Nigel Farage has admitted that not everyone likes him and that there are "better" people to take charge of the 'Out' campaign in the European Union referendum.
However the Ukip leader insisted he would still play a major role in the debate and revealed he would be going "on tour" across the country in the Autumn to inject some "energy" and "enthusiasm" into the anti-EU argument.
David Cameron hopes to renegotiate for Britain a looser relationship with Brussels and then ask the public to back that new arrangement in a referendum before the end of 2017.
Polls suggest the public currently supports the UK's membership of the EU. And speaking in Westminster today, Farage acknowledged that the 'Out' side of the argument was in a state of "paralysis".
Some eurosceptics, including Ukip MP Douglas Carswell, have hinted it would damage the case for Brexit should Farage take the lead - given his unpopularity among a large section of the population.
Farage said today: "I'm not for one moment making a bid to say 'Farage must be in charge or everything'. I think it would be better if it was someone from outside the world of politics, who had no political baggage.
"When that structure gets set up and the official 'No' campaign gets put in place, we will put our shoulder to the wheel and make it clear we will work with anybody to achieve this goal." He added: "As far as my role is concerned, look, not everybody likes me, I accept that."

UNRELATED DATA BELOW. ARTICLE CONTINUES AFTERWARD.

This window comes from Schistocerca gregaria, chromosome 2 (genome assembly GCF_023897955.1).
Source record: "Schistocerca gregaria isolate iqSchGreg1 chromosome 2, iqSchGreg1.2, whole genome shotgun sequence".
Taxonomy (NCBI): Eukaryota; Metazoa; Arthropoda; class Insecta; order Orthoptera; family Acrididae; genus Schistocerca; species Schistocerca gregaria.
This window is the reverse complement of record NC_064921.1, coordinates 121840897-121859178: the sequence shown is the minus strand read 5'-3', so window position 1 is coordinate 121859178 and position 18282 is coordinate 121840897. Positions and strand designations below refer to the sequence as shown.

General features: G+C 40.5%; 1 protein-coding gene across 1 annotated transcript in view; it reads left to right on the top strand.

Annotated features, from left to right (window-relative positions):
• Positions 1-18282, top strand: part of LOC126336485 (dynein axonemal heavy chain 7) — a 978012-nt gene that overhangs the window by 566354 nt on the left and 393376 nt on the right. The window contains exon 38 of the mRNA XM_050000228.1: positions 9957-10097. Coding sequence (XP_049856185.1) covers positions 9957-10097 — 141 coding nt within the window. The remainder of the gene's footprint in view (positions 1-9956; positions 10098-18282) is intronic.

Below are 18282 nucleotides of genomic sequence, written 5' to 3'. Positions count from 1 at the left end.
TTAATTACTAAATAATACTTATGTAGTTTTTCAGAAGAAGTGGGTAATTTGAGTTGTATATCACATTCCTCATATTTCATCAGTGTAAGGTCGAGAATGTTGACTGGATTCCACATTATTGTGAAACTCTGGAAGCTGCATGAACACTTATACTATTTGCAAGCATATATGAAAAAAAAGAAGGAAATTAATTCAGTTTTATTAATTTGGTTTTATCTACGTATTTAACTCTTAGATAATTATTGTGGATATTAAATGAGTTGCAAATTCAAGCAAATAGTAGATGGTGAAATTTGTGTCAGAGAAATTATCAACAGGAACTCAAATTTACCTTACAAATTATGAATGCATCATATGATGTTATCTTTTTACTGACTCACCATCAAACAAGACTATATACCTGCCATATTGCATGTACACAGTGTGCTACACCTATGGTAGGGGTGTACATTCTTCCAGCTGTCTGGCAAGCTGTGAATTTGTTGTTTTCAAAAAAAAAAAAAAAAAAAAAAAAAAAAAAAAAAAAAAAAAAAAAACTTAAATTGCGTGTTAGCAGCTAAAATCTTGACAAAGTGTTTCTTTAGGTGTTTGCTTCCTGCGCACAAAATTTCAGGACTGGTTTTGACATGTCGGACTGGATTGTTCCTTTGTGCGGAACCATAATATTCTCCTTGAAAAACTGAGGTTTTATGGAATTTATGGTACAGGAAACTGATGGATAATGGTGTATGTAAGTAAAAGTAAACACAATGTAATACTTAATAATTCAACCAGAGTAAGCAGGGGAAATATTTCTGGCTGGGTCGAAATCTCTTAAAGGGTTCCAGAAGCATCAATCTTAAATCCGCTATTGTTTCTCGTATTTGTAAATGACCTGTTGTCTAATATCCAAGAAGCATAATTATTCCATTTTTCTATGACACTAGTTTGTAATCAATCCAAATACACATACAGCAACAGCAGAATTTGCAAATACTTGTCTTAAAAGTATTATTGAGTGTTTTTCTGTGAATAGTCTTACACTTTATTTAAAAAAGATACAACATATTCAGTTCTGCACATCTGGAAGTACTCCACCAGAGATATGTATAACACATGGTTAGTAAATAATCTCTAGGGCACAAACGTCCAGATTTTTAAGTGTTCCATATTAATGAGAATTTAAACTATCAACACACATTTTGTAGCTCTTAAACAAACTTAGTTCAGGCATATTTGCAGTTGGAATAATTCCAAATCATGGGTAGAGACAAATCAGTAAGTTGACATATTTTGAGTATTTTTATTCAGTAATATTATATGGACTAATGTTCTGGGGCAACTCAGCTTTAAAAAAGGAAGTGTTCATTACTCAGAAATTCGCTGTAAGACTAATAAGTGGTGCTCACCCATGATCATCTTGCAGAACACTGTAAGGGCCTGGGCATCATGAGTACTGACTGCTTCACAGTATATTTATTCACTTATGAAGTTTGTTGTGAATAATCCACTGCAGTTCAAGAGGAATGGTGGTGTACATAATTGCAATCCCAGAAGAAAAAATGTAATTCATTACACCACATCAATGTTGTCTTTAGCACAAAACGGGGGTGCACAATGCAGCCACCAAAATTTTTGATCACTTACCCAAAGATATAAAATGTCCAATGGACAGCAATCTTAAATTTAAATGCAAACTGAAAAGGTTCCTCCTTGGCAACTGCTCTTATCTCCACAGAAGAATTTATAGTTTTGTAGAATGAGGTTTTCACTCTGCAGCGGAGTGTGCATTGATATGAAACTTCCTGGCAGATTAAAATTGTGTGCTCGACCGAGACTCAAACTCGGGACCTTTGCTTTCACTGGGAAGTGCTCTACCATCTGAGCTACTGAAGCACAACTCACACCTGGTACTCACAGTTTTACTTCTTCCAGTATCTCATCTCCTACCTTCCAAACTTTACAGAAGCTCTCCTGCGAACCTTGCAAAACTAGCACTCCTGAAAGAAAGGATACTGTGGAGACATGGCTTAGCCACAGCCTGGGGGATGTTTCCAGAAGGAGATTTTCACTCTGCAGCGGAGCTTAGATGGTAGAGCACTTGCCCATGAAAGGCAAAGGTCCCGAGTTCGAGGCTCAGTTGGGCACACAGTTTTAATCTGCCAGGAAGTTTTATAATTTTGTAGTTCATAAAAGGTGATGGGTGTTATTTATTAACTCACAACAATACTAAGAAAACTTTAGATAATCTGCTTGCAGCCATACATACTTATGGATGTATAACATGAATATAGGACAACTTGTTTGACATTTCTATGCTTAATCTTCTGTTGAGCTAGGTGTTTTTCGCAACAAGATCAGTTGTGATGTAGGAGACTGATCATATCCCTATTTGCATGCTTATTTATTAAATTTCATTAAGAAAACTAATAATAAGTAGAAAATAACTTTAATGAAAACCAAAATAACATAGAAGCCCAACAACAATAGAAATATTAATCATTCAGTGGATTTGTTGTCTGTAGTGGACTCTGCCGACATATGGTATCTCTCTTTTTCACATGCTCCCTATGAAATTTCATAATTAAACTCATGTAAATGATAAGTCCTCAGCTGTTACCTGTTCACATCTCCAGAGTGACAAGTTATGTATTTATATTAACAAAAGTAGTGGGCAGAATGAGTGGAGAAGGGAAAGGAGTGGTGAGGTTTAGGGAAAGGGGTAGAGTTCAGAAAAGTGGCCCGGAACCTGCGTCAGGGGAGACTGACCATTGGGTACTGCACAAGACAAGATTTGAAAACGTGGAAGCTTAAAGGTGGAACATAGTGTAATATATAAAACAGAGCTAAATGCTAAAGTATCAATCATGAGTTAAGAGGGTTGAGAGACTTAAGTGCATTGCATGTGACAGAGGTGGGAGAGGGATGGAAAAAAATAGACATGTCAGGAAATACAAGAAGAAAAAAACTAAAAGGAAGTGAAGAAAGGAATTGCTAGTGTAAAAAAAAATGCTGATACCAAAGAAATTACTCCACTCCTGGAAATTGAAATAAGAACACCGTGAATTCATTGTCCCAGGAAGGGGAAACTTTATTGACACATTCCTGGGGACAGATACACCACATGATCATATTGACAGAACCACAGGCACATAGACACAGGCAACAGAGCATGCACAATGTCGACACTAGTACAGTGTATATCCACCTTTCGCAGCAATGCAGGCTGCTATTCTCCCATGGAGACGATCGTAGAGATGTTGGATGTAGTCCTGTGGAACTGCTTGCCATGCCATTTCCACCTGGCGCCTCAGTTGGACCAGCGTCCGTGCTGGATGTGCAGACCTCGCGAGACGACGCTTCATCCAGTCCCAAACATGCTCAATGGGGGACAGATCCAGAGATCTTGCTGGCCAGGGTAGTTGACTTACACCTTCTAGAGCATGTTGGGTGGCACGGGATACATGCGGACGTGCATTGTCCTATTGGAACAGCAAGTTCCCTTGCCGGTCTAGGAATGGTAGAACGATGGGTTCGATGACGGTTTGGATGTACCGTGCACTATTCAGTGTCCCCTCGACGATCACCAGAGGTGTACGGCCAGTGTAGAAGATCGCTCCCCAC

Speaking in Westminster at the launch of pamphlet designed to expose "falsehoods" about EU trade, Farage said Ukip would be playing a "absolutely vital" part of the 'Out' campaign. "We are the only eurosceptic organisation that has a structure on the ground in all four corners of the UK. We have a membership approaching 50,000. We are here because we want to have this battle. We want to win this battle whatever happens.
"The fact we managed to get four million people still to vote Ukip despite the swing that happened to the Conservatives because of the fear of the SNP shows actually our potential to reach the broad public is there."
Farage also warned that as most Conservatives eurosceptics we waiting until see what deal Cameron could strike with other European leaders before choosing which side of the debate to fall, "there is a little bit of paralysis" in the 'Out' campaign.
"Our job is, we've got to crack on with the public information campaign. I will be doing that from the Autumn, I'm going to be back on tour."
"In the complete absence, it would appear, of an organised, sizeable, Labour campaign to encourage the 'No' vote, who is going to go round the Midlands and the North? Who is going to go around those Labour areas? Who is going to motivate non-voters to take part in this referendum? ... I am as well placed to do that as anybody."
Yesterday the government defeated a backbench Tory rebellion against its plans to change the referendum rules. Unlike in previous referendums, the prime minister wants ministers and officials to be free to make pro-EU statements in the month leading up to polling day.
Farage said this would allow the European Commission to spend money promoting an 'In' vote and was designed to "load the dice against" the 'Out' campaign. Asked whether he would have liked to see more Tory MPs rebel against the government in yesterday's Commons vote, he joked: "I generally support rebellions in parties - providing its not happening in my own."
In what appeared to be a deliberate show of unity, Farage was joined at today's event by Carswell and MEP Patrick O'Flynn. In the week following the election Farage had a public falling out with both men.